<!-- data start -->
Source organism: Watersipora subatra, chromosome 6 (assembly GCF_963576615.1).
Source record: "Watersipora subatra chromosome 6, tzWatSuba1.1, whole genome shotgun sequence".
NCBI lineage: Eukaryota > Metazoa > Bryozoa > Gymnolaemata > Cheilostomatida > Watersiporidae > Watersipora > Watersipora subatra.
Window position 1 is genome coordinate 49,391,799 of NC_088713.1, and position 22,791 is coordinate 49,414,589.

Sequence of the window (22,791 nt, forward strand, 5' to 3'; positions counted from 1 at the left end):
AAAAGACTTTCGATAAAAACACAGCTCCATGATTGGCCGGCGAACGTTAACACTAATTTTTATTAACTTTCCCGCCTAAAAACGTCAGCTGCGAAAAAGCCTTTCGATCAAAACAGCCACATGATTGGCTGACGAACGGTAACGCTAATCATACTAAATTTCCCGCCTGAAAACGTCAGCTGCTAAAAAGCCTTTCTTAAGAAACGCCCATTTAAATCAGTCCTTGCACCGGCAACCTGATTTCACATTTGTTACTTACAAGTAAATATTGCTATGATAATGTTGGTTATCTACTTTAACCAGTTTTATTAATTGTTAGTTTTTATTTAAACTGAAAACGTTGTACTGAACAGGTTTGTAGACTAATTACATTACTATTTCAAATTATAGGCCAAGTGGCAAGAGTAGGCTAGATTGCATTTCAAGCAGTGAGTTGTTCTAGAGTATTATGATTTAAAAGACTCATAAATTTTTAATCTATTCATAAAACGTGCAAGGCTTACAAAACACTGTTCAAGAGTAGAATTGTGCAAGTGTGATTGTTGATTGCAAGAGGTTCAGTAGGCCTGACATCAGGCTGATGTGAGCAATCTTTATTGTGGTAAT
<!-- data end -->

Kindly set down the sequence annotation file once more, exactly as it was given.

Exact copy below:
Source organism: Watersipora subatra, chromosome 6 (assembly GCF_963576615.1).
Source record: "Watersipora subatra chromosome 6, tzWatSuba1.1, whole genome shotgun sequence".
NCBI lineage: Eukaryota > Metazoa > Bryozoa > Gymnolaemata > Cheilostomatida > Watersiporidae > Watersipora > Watersipora subatra.
Window position 1 is genome coordinate 49,391,799 of NC_088713.1, and position 22,791 is coordinate 49,414,589.

Sequence of the window (22,791 nt, forward strand, 5' to 3'; positions counted from 1 at the left end):
AAAAGACTTTCGATAAAAACACAGCTCCATGATTGGCCGGCGAACGTTAACACTAATTTTTATTAACTTTCCCGCCTAAAAACGTCAGCTGCGAAAAAGCCTTTCGATCAAAACAGCCACATGATTGGCTGACGAACGGTAACGCTAATCATACTAAATTTCCCGCCTGAAAACGTCAGCTGCTAAAAAGCCTTTCTTAAGAAACGCCCATTTAAATCAGTCCTTGCACCGGCAACCTGATTTCACATTTGTTACTTACAAGTAAATATTGCTATGATAATGTTGGTTATCTACTTTAACCAGTTTTATTAATTGTTAGTTTTTATTTAAACTGAAAACGTTGTACTGAACAGGTTTGTAGACTAATTACATTACTATTTCAAATTATAGGCCAAGTGGCAAGAGTAGGCTAGATTGCATTTCAAGCAGTGAGTTGTTCTAGAGTATTATGATTTAAAAGACTCATAAATTTTTAATCTATTCATAAAACGTGCAAGGCTTACAAAACACTGTTCAAGAGTAGAATTGTGCAAGTGTGATTGTTGATTGCAAGAGGTTCAGTAGGCCTGACATCAGGCTGATGTGAGCAATCTTTATTGTGGTAAT